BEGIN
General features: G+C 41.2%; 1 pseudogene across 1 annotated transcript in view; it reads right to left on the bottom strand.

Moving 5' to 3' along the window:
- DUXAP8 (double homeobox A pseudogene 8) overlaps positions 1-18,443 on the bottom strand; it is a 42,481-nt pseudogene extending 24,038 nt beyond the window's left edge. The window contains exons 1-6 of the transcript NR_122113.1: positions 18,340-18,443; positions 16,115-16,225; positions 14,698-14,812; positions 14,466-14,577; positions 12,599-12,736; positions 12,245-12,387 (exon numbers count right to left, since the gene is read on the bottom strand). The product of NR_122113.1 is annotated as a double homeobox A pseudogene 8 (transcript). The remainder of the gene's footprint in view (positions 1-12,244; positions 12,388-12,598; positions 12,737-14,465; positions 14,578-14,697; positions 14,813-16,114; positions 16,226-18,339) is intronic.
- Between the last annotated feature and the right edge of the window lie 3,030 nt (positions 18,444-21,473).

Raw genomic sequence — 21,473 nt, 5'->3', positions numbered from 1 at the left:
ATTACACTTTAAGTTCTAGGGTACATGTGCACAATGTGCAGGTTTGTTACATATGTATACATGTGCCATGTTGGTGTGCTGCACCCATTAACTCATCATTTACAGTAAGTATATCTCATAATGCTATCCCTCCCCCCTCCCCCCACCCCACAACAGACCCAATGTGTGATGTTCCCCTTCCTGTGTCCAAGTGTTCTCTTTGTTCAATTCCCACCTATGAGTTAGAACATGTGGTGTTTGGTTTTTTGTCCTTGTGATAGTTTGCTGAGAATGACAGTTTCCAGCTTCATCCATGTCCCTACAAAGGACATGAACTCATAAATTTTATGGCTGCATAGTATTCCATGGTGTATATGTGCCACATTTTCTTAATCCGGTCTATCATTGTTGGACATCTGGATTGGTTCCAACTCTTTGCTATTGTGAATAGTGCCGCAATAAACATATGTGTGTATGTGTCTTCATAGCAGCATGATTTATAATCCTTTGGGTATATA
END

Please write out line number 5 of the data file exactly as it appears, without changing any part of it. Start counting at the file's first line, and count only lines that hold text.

Raw genomic sequence — 21,473 nt, 5'->3', positions numbered from 1 at the left: